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B.C. landlord fined $20K for 'invalid' eviction notices

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A New Westminster landlord was fined $20,500 for serving, then repealing, eviction notices to tenants.

It all stemmed from miscommunication between the City of New Westminster and the landlord, but no tenants were kicked out in the process.

United Revenue Properties mistakenly believed the city ordered an entire apartment building to be emptied as it tried to force the landlord to repair the building.

The Residential Tenancy Branch criticized the landlord for failing to get more information from the city before sending "invalid" one-month eviction notices to its tenants, according to a recently published decision.

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The city revoked the landlord's business licence in July because of substandard maintenance. The city then sent letters to the tenants, warning they could be evicted.

"With the cancellation of the business licence, your tenancy could be ended with a month's notice. As such, you should immediately seek assistance from non-profit housing providers with regard to exploring your housing options," the city erroneously informed tenants on July 26.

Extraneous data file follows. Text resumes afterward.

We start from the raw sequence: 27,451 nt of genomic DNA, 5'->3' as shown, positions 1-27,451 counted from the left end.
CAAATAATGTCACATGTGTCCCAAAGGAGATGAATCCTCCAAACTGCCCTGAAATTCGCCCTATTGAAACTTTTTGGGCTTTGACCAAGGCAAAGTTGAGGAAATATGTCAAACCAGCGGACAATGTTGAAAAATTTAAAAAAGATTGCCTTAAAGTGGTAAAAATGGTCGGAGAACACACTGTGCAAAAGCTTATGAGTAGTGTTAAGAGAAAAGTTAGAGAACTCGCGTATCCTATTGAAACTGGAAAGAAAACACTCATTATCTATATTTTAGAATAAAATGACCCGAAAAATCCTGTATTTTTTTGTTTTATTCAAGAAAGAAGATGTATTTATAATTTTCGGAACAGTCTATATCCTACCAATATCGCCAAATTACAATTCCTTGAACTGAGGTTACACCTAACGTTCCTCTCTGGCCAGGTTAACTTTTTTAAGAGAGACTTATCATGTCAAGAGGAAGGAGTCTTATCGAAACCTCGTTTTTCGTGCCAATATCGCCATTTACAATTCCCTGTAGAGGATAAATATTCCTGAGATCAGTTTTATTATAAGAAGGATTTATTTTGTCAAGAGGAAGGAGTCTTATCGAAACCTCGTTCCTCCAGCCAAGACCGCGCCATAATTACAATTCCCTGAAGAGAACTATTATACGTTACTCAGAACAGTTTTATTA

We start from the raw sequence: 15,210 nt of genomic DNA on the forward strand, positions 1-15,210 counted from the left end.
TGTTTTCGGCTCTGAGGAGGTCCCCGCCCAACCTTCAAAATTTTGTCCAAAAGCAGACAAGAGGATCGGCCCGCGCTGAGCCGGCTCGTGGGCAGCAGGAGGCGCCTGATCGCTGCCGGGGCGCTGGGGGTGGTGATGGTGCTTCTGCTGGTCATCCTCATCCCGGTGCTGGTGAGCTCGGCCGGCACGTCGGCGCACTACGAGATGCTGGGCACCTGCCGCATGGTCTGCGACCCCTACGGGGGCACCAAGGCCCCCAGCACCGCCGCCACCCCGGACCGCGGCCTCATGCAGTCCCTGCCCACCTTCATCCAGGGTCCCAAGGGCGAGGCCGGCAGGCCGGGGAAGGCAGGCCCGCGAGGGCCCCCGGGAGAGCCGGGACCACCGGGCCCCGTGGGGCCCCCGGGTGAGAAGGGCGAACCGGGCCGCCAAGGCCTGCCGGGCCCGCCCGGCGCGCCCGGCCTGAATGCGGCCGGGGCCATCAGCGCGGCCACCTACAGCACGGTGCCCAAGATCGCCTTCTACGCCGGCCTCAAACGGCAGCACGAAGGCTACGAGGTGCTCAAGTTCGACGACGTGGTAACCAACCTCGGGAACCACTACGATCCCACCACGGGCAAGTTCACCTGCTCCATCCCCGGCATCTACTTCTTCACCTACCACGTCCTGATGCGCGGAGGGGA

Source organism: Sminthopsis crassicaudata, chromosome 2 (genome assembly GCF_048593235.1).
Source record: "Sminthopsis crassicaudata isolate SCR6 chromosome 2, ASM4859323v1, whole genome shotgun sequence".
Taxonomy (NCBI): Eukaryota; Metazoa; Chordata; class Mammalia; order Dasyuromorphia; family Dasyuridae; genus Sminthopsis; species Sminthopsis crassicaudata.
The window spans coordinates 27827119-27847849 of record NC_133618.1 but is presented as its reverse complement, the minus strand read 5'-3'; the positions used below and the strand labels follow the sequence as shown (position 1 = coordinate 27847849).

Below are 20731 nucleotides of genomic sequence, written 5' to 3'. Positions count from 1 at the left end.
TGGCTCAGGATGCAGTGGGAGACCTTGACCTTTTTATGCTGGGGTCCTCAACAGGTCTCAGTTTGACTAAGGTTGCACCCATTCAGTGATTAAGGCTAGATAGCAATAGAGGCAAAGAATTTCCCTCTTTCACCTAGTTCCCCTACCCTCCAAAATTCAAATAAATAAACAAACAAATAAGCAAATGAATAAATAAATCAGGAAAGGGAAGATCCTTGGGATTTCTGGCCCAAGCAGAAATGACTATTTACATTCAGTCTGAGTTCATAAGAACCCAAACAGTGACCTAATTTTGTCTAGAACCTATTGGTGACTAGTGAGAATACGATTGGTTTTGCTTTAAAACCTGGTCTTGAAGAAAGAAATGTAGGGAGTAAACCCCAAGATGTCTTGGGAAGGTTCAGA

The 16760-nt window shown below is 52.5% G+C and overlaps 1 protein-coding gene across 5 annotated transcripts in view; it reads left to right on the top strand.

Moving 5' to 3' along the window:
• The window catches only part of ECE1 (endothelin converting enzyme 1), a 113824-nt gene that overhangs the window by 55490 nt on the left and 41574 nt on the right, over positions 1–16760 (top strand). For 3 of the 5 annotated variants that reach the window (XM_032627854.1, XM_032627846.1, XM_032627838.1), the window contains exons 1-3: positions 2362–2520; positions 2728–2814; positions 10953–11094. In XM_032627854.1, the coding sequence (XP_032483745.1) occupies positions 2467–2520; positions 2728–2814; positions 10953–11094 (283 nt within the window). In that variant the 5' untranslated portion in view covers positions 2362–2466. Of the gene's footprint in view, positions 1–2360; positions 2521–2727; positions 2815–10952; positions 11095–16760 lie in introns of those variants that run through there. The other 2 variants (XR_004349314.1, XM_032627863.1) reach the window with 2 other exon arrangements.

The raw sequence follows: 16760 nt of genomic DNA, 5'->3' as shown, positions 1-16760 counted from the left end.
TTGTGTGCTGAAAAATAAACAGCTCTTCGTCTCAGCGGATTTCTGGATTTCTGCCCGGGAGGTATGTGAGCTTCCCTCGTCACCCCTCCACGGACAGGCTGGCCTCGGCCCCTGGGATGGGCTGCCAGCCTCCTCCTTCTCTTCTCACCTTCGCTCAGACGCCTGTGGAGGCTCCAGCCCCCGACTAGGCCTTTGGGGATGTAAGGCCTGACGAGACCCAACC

The city's involvement began in 2021 because the building needed repairs, but it's not clear from the decision what those repairs were or whether they've been completed.

The landlord took the letter to mean the tenants "would" be evicted, so each tenant was eventually given until Sept. 30 to find new housing. The landlord later repealed the notice when the residential tenancy branch investigators stepped in to clarify the City has no influence on tenancy law and evictions.

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The landlord also appeared to ignore numerous phone calls and emails from tenancy branch investigators in August and September, while also failing to clarify with the city whether tenants would be forced out, according to the decision.

Just one tenant moved out, but he was already in the process of finding a new home. The invalid eviction notice simply expedited his housing application, the landlord told the tenancy branch.

Despite the landlord's eventual realization that no one could be evicted, five tenants first challenged the invalid notices with the tenancy branch in September.

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United Revenue Properties was given five separate $4,100 administrative penalties, partly because the company failed to clarify with the city whether it would actually be forced to evict tenants.

The fines were issued Jan. 6 with a March 7 deadline, but it's not clear whether those fines have been paid yet.

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